This easy step-by-step tutorial can help you learn how to test and change your hot water heater elements! This DIY home maintenance task can save you money and keep your appliance running smoothly.
Replacing the heating element(s) in your water heater only requires a few tools and a little more time than it takes to flush the water heater. This important task removes sediment that has accumulated in your water heater and gives you the perfect chance to test and change any heating elements that have gone out.
Replacing heating elements in an Electric water heater isn’t nearly as difficult as you might envision. One or both of the elements may have failed and are now unable to provide you with sufficient hot water. To do this, you will have contact with the electrical wiring within the water heater. If you are not comfortable with doing so, please have a professional or someone comfortable working with electric appliances assists with this task.
Materials needed for removing and replacing your hot water heater elements:
- Hose – garden hose will work very well or a washing machine supply line
- Bucket, outdoors, or drain (a place for the water to go when drained from the tank)
- Pliers and/or screwdriver
- Multi-meter tool – This will help us determine which element is no longer functioning and needs to be replaced.
- Non-contact circuit tester – This helps us confirm that the power is no longer on and it is safe to proceed.
- Ratchet and socket
- Replacement heating element(s) – See manual for specific unit needs
- Dishwashing liquid
Step-by-step instructions for changing a hot water heater element
This task isn’t too difficult, it just takes patience and attention. Here’s a step-by-step guide for completing this smart home maintenance DIY.
1. Cut the power off to the water heater.
The electric heater will need to be cut off before the water heater is emptied. The safest way to cut off the power is to find the breaker in your electrical breaker box and switch it to the off position or remove the fuses.
2. Testing for power at the water heater.
Open the electrical junction box on top of the water heater. Using the non-contact circuit tester, check the power wires to make certain the power is off. With the device that I’m using, green indicates that the power is OFF. Red indicates that the power is ON. I know that seems backward, but I think of it as, “green means go, red means stop.” Read the instructions on any non-contact circuit tester that you use to know how it is going to let you know the status of the power.
2. Open a hot water faucet
Let the hot water run until it is no longer hot. This will prevent anyone from getting burned with hot water as the tank is being emptied. Leave the faucet open until you have finished replacing the heating element(s) and open the water supply valve.
3. Connect the hose
The water heater will have a drain valve located at the bottom of the water heater, find it and connect your hose and run the other end of the hose to a drain, outside, or into buckets.
4. Close the water supply valve
By turning off the water supply the tank will be drained of all the water within the tank.
5. Open the drain valve on the water heater
Water should begin flowing from the hose, and allow the water to run until the tank is empty. To test to make sure the tank has emptied you should be able to gently rock it by pushing lightly against it. Once the tank is empty close the drain valve and remove the hose.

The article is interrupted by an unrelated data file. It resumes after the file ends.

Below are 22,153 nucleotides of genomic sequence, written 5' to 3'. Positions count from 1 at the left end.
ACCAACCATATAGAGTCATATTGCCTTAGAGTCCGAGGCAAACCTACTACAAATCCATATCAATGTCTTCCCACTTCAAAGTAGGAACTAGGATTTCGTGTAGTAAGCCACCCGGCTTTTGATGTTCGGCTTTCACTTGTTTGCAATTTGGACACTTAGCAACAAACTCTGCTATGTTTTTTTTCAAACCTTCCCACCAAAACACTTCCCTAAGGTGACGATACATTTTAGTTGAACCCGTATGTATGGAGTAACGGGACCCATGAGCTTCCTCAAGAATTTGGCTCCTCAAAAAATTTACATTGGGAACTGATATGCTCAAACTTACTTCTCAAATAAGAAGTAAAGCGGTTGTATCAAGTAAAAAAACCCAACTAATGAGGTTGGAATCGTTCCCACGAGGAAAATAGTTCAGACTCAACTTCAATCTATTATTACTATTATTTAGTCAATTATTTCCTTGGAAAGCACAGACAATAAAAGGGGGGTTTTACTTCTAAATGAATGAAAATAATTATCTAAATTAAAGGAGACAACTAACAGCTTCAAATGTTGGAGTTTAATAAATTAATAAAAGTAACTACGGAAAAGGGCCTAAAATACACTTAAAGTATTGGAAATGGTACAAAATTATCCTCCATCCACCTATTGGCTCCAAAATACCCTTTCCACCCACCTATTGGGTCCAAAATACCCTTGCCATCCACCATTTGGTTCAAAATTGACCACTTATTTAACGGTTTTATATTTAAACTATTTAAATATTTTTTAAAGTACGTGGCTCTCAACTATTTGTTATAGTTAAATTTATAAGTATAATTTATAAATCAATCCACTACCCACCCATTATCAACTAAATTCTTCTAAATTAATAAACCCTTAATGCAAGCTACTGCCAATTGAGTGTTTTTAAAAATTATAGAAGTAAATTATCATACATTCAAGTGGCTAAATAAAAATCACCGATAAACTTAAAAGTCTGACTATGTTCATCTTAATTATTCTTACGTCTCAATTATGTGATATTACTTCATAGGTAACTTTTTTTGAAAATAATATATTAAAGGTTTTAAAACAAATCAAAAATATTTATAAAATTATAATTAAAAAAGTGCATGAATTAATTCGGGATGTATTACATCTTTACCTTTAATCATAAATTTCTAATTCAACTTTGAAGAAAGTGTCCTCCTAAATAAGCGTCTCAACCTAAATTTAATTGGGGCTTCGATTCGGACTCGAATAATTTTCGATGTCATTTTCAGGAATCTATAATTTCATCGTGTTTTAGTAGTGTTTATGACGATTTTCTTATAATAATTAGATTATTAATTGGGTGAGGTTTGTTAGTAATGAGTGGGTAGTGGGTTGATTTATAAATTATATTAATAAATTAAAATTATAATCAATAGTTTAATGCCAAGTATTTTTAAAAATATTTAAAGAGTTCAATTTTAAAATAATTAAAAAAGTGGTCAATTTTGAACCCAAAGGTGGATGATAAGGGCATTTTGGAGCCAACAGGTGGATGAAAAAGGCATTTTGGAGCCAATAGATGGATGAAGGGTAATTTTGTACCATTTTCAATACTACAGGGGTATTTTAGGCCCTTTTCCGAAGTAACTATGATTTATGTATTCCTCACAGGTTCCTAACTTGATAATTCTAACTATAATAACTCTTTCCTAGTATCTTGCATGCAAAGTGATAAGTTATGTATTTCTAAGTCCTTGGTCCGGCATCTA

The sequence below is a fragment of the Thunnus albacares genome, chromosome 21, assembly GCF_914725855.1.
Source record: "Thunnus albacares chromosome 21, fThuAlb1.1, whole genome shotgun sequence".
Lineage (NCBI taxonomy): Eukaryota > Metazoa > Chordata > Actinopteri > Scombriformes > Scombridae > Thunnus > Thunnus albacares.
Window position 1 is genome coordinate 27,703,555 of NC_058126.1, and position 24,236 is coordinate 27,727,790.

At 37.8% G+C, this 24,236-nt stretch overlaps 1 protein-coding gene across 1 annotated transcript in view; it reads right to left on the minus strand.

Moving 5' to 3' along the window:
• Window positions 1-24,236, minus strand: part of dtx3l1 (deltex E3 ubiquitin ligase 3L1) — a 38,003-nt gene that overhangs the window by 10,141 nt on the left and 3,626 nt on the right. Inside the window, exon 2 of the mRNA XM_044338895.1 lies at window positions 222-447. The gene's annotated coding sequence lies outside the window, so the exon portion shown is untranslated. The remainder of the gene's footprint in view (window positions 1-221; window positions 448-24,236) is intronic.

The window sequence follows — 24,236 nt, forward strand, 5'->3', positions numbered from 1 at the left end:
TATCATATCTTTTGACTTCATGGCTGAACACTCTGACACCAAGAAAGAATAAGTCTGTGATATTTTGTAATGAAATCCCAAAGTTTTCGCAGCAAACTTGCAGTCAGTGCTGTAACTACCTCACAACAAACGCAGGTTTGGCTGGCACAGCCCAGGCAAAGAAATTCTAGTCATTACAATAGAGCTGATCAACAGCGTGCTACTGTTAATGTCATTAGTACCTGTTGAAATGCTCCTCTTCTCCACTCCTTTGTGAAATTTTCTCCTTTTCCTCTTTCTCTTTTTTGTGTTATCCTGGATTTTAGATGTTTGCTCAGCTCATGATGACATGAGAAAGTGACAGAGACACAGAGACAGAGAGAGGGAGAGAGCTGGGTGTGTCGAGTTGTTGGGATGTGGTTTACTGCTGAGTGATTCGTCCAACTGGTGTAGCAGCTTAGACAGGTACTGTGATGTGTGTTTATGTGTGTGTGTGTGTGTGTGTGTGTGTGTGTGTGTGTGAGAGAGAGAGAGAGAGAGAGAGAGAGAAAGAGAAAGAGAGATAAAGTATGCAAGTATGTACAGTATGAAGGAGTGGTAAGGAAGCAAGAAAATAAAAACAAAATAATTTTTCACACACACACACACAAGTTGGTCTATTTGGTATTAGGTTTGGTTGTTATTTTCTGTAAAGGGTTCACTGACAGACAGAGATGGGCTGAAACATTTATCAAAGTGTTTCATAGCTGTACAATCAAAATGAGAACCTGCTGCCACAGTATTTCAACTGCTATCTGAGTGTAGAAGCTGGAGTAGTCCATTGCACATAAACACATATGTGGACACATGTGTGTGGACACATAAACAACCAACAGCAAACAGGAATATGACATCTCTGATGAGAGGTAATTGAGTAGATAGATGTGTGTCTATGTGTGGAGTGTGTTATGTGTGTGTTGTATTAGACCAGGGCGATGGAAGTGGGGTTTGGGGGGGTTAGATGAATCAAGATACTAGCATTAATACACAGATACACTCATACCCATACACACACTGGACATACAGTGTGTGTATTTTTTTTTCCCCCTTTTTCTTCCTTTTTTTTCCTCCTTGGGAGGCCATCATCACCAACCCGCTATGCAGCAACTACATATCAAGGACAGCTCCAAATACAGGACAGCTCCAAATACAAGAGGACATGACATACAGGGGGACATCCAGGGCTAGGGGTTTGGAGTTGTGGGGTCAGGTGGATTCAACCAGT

6. Access panels
Remove the upper and lower access panels, fold back the insulation, and remove the plastic cover over the element and thermostat.
7. Remove power wires and test elements
With the tank drained and the power off, you can now remove the power cable from the heating elements and test the heating elements.
8. How to Test Hot Water Heater Elements
Use a multimeter to test the element and follow instructions on your tool. The element is good if it has resistance ranging between 5 and 25 Ohms. Anything outside that range will require that the element be replaced. (( add a picture of both multi-meters)).
9. Removing the heating element
You can use an element wrench or a 1 1/2-inch socket with a ratchet to remove the element. The element might not turn easily and you might need to add more leverage to your handle. A short length of pipe or a large combination wrench with the box end over the handle of the ratchet or wrench should work. Lefty loosey and constant pressure will loosen the element.
10. Check the water heater data plate
The water heaters data plate provides you with the correct wattage for each heating element to be used with your water heater. The picture below shows that the volts and watts listed on the data plate match the volts and watts of the heating element.
11. Installation of the heating elements
Use a clean rag to wipe off the threads on the tank as well as wipe down the threads on the new element. Dishwashing liquid helps to lubricate the gasket. Tighten with the wrench or socket used to remove the heating elements. “Righty tighty.”
12. Filling the tank
Close the drain valve and open the supply line. Also, make sure the faucet that you opened in Step 2 is still open. As the tank is filling check each of the elements and drain valve for leaks. If there are no leaks wait for the tank to fill.
13. Closing access panels
Once the tank has filled and there are no leaks it’s time to reconnect the power wires to the heating element. Next, reattach the plastic thermostat/element cover and fold the insulation over the plastic cover and install the access panel or panels.
14. Finishing up
Close the electrical junction box and turn the power On or install the fuses. The water heater could take up to two hours to fully heat the water within the tank.
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